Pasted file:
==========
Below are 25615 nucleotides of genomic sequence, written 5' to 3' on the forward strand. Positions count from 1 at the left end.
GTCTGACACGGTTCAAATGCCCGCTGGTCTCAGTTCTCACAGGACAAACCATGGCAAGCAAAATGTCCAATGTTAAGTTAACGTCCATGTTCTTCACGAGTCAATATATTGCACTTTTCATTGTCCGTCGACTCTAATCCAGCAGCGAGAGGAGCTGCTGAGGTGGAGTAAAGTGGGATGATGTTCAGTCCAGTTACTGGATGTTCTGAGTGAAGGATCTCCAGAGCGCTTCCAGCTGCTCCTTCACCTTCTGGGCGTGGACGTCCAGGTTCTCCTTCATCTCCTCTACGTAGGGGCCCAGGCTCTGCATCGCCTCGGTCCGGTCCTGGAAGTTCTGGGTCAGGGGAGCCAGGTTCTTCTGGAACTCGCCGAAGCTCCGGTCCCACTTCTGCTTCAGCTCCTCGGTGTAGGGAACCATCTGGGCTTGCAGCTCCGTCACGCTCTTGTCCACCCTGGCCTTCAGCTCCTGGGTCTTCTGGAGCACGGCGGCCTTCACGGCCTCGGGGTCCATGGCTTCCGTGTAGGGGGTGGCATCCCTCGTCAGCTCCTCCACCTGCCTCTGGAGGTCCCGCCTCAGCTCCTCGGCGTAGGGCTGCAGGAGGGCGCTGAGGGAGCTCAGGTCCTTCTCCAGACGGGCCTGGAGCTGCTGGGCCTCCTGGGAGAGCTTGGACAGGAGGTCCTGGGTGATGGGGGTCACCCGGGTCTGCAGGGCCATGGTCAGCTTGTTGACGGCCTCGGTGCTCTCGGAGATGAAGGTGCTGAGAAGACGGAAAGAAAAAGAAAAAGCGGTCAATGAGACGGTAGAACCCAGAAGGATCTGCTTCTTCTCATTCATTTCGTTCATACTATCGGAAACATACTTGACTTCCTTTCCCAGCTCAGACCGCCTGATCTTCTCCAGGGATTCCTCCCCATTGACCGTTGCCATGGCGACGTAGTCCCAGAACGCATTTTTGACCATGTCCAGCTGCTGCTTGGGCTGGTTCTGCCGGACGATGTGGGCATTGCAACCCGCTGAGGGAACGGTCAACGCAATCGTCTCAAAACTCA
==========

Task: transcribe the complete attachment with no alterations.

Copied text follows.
Below are 25615 nucleotides of genomic sequence, written 5' to 3' on the forward strand. Positions count from 1 at the left end.
GTCTGACACGGTTCAAATGCCCGCTGGTCTCAGTTCTCACAGGACAAACCATGGCAAGCAAAATGTCCAATGTTAAGTTAACGTCCATGTTCTTCACGAGTCAATATATTGCACTTTTCATTGTCCGTCGACTCTAATCCAGCAGCGAGAGGAGCTGCTGAGGTGGAGTAAAGTGGGATGATGTTCAGTCCAGTTACTGGATGTTCTGAGTGAAGGATCTCCAGAGCGCTTCCAGCTGCTCCTTCACCTTCTGGGCGTGGACGTCCAGGTTCTCCTTCATCTCCTCTACGTAGGGGCCCAGGCTCTGCATCGCCTCGGTCCGGTCCTGGAAGTTCTGGGTCAGGGGAGCCAGGTTCTTCTGGAACTCGCCGAAGCTCCGGTCCCACTTCTGCTTCAGCTCCTCGGTGTAGGGAACCATCTGGGCTTGCAGCTCCGTCACGCTCTTGTCCACCCTGGCCTTCAGCTCCTGGGTCTTCTGGAGCACGGCGGCCTTCACGGCCTCGGGGTCCATGGCTTCCGTGTAGGGGGTGGCATCCCTCGTCAGCTCCTCCACCTGCCTCTGGAGGTCCCGCCTCAGCTCCTCGGCGTAGGGCTGCAGGAGGGCGCTGAGGGAGCTCAGGTCCTTCTCCAGACGGGCCTGGAGCTGCTGGGCCTCCTGGGAGAGCTTGGACAGGAGGTCCTGGGTGATGGGGGTCACCCGGGTCTGCAGGGCCATGGTCAGCTTGTTGACGGCCTCGGTGCTCTCGGAGATGAAGGTGCTGAGAAGACGGAAAGAAAAAGAAAAAGCGGTCAATGAGACGGTAGAACCCAGAAGGATCTGCTTCTTCTCATTCATTTCGTTCATACTATCGGAAACATACTTGACTTCCTTTCCCAGCTCAGACCGCCTGATCTTCTCCAGGGATTCCTCCCCATTGACCGTTGCCATGGCGACGTAGTCCCAGAACGCATTTTTGACCATGTCCAGCTGCTGCTTGGGCTGGTTCTGCCGGACGATGTGGGCATTGCAACCCGCTGAGGGAACGGTCAACGCAATCGTCTCAAAACTCA